Microsoft + DNA: How the Tech Giant Plans to Revolutionize Data Storage

Source: Microsoft

According to some tech cognoscenti, a data storage crisis lies on the horizon.

The amount of data we create as a society has absolutely exploded in recent years. What's more, the rise of the Internet of Things promises to only exacerbate the continued growthof the torrents of data we now produce.

However, a recent initiative led, in part, by tech giant Microsoft could help to prevent a crisis from ever manifesting.

Microsoft to revolutionize data storage?Late last month, Microsoft reached a deal with San Francisco-based start-up Twist Bioscienceto purchase 10 million strands of DNA. No, that is not a typo.

Though you might never have considered it, DNA has been found remarkably suitable for data storage, and companies like Twist are developing methods to encode and decode stores of data onto DNA strands. Extremely resilient and capacity-dense, DNA's potential memory capacity per unit of mass is orders of magnitude greater than even advanced storage techniques today. For example, one gram of DNA can theoretically store 1 zettabyte of data, or 1 billion terabytes-- simply a mindboggling amount of data.

What's more, DNA is remarkably long-lived, lasting hundreds and even thousands of years. At a commercial level, it is currently believed the DNA strains Microsoft bought could support binary code at a commercial scale for at least 500 years.

Though functionally far superior to current disk-based storage methods, encoding and reading DNA strands remains prohibitive for mainstream adoption today. Companies like Twist and others reportedly charge $0.10 to sequence a single DNA base, though it seems the cost should eventually fall closer to $0.02 per strand.

Something's gotta giveThis might seem like a bizarre, improbable storyline, but it's also a necessary one. Though the problem receives scant attention in the media, current data storage technologies simply won't be able to efficiently support the mind-boggling volumes of data society creates today.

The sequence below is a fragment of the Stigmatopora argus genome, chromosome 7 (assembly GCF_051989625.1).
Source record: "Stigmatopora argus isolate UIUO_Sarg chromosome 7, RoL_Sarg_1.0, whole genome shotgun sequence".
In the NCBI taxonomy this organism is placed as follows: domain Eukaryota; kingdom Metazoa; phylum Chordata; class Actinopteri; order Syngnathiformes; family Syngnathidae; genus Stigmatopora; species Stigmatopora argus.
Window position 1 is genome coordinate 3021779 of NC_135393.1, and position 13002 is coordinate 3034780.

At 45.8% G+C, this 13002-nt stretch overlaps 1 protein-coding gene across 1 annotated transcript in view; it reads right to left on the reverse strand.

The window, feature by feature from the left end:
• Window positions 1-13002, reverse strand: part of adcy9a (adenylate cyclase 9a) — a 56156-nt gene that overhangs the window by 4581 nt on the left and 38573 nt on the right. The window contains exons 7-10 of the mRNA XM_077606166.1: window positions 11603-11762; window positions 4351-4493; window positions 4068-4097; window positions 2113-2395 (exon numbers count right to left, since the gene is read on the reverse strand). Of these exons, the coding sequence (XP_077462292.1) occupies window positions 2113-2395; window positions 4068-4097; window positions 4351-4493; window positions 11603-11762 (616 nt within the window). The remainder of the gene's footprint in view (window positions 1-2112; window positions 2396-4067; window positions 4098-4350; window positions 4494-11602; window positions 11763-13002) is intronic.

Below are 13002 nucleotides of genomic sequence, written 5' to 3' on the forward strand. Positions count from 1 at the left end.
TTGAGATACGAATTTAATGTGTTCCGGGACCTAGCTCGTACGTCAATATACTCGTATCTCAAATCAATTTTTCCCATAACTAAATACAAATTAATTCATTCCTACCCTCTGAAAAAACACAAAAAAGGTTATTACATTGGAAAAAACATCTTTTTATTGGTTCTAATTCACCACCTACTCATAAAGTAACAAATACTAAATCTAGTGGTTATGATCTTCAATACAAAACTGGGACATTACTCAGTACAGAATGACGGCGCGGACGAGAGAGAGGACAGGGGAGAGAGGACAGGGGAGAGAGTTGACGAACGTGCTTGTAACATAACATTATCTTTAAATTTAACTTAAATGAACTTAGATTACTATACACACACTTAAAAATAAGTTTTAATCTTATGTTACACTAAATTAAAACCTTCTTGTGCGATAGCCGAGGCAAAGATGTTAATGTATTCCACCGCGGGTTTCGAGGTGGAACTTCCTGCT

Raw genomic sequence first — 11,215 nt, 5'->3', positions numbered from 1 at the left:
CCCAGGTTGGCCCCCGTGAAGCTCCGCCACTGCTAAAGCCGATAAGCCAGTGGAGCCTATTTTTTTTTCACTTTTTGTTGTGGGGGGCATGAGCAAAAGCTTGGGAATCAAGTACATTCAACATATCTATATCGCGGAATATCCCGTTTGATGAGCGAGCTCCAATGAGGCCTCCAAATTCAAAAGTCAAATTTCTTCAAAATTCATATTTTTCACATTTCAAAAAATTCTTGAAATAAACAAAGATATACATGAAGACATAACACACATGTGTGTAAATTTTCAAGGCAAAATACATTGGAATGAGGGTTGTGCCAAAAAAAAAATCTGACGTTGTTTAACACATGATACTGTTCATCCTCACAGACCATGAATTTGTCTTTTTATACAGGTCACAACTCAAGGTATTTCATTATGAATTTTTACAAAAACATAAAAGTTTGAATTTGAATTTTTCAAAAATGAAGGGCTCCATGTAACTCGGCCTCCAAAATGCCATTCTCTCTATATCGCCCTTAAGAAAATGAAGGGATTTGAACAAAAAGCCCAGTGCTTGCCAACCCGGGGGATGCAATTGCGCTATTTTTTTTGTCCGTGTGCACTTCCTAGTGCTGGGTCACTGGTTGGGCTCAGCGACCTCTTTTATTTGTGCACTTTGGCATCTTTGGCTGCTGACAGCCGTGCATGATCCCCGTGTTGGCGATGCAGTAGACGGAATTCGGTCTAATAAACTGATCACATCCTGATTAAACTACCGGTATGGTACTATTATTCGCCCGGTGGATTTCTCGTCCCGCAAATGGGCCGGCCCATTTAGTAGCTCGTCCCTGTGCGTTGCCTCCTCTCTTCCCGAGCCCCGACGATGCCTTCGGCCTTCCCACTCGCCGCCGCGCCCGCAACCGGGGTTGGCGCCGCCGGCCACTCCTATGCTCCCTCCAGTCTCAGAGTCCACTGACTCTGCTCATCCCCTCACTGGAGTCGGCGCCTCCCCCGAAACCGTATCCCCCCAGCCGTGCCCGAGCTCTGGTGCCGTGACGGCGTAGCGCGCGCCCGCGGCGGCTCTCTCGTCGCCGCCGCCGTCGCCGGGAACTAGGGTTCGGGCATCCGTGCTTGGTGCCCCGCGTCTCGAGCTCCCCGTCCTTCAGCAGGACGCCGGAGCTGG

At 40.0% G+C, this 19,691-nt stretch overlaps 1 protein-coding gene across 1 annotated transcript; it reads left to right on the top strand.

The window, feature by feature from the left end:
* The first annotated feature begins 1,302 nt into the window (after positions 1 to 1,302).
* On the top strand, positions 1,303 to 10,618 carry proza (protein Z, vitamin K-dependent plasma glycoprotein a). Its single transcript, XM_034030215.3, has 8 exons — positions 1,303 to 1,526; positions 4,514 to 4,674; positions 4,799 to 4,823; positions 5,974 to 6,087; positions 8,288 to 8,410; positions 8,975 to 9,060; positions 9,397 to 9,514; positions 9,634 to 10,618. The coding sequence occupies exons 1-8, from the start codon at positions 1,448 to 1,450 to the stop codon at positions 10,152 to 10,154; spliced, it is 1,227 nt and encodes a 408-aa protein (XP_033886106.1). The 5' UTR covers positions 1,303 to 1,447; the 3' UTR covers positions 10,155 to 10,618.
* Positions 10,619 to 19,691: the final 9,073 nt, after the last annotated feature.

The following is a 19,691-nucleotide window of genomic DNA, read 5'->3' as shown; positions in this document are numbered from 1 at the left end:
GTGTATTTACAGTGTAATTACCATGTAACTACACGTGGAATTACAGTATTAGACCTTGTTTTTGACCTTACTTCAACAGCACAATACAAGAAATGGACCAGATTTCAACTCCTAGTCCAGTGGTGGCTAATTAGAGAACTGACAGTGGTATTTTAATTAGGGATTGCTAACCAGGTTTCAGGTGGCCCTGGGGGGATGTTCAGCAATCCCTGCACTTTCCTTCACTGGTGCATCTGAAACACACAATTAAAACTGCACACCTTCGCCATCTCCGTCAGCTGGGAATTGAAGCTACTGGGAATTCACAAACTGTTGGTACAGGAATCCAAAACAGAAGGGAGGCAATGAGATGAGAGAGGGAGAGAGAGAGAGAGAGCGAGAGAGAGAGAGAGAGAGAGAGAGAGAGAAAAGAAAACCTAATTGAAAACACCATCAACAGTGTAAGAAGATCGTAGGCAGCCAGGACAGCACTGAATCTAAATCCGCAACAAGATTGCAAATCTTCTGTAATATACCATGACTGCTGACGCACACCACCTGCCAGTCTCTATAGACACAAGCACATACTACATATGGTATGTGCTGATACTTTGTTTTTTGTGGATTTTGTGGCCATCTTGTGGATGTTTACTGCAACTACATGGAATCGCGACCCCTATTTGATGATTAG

According to IBM research, our modern, connected world creates 2.5 quintillion bytes of data each day. This absolute explosion in the amount of data produced means that roughly 90% of the world's data was created in the last two years alone. What's more, Twist sees the amount of data collected doubling every twoyears as well. Thetechnology Microsoft and Twist are developing doesn't figure to be commercially viable for some time.However, the potential to store so much in so little a space offers obvious commercial applications.

Source: Microsoft

This storyline also highlights Microsoft's prestige as a corporate researcher. Like other technology giants, Microsoft annually plows billions of R&D dollars into projects traversing the technological spectrum. Though IBM has long dominated corporate R&D rankings in terms of patents granted, Microsoft also consistently cracks the top 10 in terms of its research output.

Many of its inventions will never find their way into mainstream products, but technologies developed by Microsoft's scientific research division lie at the heart of a few noteworthy products in recent years. Two such examples are Microsoft's Cortana voice assistant and the Xbox's Kinectmotion-sensing attachment. So while this storyline won't come close to affecting Microsoft's financial performance any time soon, investors should still take note because of its big-ticket commercial potential and, well, because it's just plain cool to boot.

The article Microsoft + DNA: How the Tech Giant Plans to Revolutionize Data Storage originally appeared on

Andrew Tonner has no position in any stocks mentioned. The Motley Fool owns shares of Microsoft. Try any of our Foolish newsletter services free for 30 days. We Fools may not all hold the same opinions, but we all believe that considering a diverse range of insights makes us better investors. The Motley Fool has a disclosure policy.

Copyright 1995 - 2016 The Motley Fool, LLC. All rights reserved. The Motley Fool has a disclosure policy.